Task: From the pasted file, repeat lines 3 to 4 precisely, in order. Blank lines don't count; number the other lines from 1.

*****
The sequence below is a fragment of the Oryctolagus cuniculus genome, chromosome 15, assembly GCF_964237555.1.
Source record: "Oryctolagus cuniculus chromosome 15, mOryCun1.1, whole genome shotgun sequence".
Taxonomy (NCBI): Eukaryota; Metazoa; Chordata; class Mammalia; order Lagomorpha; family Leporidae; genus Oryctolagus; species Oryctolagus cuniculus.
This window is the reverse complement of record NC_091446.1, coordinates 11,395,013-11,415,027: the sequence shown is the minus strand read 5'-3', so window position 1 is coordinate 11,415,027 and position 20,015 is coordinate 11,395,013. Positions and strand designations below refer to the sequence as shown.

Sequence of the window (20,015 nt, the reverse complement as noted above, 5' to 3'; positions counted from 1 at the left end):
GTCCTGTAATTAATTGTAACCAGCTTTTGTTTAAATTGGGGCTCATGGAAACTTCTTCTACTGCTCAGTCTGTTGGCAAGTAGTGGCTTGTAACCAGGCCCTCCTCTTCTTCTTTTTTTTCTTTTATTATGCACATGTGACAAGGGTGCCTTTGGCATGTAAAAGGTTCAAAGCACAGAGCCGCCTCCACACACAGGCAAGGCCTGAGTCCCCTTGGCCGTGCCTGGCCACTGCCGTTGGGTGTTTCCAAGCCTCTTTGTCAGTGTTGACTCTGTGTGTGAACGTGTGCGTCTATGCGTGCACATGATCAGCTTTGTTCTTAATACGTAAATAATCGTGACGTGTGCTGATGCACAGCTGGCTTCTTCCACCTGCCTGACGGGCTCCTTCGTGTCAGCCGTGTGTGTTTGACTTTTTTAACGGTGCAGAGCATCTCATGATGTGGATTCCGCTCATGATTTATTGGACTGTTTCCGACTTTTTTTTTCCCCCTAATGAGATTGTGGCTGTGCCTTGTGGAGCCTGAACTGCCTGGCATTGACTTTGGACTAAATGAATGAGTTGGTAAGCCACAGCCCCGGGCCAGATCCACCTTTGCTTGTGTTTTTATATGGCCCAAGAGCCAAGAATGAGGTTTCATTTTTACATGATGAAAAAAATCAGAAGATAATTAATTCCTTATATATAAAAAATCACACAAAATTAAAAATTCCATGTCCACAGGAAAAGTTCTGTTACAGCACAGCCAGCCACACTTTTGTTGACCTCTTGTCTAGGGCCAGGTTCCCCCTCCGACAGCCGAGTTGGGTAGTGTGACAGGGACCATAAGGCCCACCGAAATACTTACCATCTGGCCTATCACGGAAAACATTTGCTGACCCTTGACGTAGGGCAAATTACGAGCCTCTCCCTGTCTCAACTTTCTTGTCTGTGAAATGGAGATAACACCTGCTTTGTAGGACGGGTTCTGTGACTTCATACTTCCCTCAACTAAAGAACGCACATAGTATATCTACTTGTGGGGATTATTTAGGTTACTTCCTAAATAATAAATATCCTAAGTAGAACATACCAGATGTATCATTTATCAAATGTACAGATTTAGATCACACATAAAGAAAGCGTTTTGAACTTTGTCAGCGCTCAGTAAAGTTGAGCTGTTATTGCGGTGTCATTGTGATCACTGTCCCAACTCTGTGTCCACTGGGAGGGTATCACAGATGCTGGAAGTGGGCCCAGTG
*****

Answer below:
Taxonomy (NCBI): Eukaryota; Metazoa; Chordata; class Mammalia; order Lagomorpha; family Leporidae; genus Oryctolagus; species Oryctolagus cuniculus.
This window is the reverse complement of record NC_091446.1, coordinates 11,395,013-11,415,027: the sequence shown is the minus strand read 5'-3', so window position 1 is coordinate 11,415,027 and position 20,015 is coordinate 11,395,013. Positions and strand designations below refer to the sequence as shown.